Goldman opens up

By Dan Wilchins
NEW YORK | Wed Jan 12, 2011 4:22am EST
NEW YORK (Reuters) - Goldman Sachs Group Inc (GS.N) pledged to be
more open about how it makes money and to put the interests of
clients ahead of its own in an effort to rebut criticism it acted
more like a hedge fund than a bank during the credit boom and misled

Goldman revealed for the first time how much it made from trading and
investing on its own behalf, which many investors have suspected is a
key source of the bank's profits, during the first three quarters of
the year.

The bank also made structural changes to its divisions, but there was
no major management shake-up, leaving in place Chief Executive Lloyd

Blankfein and his firm came under siege last April after U.S.
securities regulators sued Goldman and bond trader Fabrice Tourre for
selling repackaged mortgage bonds to investors without disclosing key
information about the securities.

Tourre referred to himself as "fabulous Fab" and to a collateralized
debt obligation product he helped create as "a little like
Frankenstein turning against his own inventor." To many critics of
Goldman, he embodied the firm's willingness to put its own interests
ahead of clients.

Soon after the SEC lawsuit, Goldman commissioned a report to
determine how it should change the way it does business.
The report, released on Tuesday, recommends creating at least three
internal committees and focuses mainly on disclosure and oversight.
It makes few recommendations for how Goldman will change the way it
does business day to day and some observers questioned how much will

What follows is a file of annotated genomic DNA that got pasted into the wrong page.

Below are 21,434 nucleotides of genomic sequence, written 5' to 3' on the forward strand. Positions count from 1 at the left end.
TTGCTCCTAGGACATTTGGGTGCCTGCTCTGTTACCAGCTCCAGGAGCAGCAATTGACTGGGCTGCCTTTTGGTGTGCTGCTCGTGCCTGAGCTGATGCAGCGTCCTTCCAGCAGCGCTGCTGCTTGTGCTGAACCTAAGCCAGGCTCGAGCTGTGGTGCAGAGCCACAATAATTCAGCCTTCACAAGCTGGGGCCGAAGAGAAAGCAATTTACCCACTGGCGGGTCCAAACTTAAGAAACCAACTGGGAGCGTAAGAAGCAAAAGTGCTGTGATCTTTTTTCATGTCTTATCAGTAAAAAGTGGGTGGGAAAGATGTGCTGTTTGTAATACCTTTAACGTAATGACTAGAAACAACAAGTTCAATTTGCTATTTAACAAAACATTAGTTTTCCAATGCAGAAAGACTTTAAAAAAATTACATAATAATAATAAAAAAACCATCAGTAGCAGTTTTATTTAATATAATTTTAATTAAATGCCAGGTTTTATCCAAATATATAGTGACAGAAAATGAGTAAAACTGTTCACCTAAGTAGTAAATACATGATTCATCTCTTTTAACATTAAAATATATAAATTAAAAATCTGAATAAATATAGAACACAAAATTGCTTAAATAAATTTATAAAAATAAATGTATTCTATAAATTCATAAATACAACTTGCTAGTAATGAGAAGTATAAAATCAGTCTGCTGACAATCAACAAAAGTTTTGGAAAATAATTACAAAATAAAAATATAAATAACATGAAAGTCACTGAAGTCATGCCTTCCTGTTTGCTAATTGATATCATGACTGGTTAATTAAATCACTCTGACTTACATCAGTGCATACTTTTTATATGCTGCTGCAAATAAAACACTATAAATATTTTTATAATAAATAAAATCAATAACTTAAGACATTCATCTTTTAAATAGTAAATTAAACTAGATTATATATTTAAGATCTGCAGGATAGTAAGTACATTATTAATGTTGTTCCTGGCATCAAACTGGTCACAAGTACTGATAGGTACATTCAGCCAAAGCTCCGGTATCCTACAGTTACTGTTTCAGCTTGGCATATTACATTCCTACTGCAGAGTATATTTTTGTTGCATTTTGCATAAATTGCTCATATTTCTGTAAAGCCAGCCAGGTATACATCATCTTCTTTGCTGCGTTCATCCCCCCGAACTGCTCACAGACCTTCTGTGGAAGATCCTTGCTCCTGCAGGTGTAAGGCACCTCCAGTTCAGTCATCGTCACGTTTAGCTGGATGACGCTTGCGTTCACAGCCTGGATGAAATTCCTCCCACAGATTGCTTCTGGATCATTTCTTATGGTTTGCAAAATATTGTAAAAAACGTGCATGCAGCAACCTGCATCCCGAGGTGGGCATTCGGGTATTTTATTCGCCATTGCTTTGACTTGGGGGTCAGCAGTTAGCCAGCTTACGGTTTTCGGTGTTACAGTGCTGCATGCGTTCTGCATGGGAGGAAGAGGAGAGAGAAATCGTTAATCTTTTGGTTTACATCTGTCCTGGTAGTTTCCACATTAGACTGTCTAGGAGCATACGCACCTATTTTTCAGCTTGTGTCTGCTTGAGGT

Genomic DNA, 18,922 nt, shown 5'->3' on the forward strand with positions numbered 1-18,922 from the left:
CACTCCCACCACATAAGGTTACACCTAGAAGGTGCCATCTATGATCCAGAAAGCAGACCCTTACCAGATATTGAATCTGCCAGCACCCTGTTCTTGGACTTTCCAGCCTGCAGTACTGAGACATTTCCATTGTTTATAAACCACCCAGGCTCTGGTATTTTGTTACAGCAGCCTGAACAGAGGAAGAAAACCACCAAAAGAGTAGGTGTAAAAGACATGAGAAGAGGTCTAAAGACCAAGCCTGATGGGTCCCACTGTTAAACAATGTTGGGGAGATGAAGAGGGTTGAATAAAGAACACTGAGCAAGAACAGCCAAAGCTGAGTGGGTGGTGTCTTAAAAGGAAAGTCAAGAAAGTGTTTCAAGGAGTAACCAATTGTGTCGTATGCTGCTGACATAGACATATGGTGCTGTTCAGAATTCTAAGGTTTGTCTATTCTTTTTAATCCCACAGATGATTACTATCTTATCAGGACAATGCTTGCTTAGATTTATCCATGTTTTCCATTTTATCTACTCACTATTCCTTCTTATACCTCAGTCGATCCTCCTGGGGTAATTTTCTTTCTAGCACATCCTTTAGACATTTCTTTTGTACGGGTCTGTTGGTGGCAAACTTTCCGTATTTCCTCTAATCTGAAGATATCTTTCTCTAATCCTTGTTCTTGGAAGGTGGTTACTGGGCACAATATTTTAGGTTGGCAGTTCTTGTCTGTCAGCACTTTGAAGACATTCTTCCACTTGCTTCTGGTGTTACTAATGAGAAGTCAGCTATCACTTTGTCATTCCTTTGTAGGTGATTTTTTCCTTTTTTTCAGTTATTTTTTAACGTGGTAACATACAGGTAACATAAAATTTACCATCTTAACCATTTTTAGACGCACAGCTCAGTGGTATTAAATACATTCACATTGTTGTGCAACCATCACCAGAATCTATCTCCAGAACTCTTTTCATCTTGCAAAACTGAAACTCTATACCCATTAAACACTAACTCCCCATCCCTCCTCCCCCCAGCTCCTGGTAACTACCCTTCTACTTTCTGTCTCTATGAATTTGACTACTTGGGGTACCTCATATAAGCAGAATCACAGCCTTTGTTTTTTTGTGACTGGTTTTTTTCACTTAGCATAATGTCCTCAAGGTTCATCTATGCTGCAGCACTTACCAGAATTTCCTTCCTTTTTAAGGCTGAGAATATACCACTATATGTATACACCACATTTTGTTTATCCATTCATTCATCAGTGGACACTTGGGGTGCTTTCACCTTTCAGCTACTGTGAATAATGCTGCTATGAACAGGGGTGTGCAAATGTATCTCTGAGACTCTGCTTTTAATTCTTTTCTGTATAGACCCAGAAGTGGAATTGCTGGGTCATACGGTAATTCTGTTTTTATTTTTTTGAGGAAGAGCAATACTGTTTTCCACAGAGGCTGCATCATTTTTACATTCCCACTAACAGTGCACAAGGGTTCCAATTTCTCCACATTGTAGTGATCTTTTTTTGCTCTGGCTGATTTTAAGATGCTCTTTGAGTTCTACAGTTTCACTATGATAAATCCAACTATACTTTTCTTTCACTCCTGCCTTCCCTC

"I'm not terribly convinced it produces a new culture," said
Cornelius Hurley, a professor and director of Boston University's
Morin Center for Banking and Financial Law. "It seems to be part of
their concerted public relations effort."

Still, Goldman did shed new light on the heretofore murky realm of
proprietary trading profits, revealing that its investment and
lending group -- which includes the bank's bets with its own money --
accounted for nearly 30 percent of pre-tax earnings in the first
three quarters of 2010.

And Goldman's disclosure overhaul could boost pressure on rivals to
follow suit, especially after the sweeping Dodd Frank financial
reform bill shone a spotlight on the propensity of big Wall Street
firms to make risky bets with their own capital.

"I think other banks will follow Goldman on this," said Brad Hintz,
investment banking analyst at Sanford C. Bernstein in New York. "They
may not want to admit it, but this kind of disclosure puts pressure
on other boards to act."

The report came even as other major banks express eagerness to put
the financial meltdown of 2008 behind them. Barclays Plc's (BARC.L)
new boss, Bob Diamond, said on Tuesday that banks should stop
apologizing for the mistakes that helped cause the crisis.

The 63-page report prepared by a committee led by executive and
former Federal Reserve Bank of New York president Gerald Corrigan and
by Michael Evans, a vice chairman of the company, details 39 plans
for how it will change after years of investor accusations its
financial statements are opaque and client complaints about conflicts
of interest.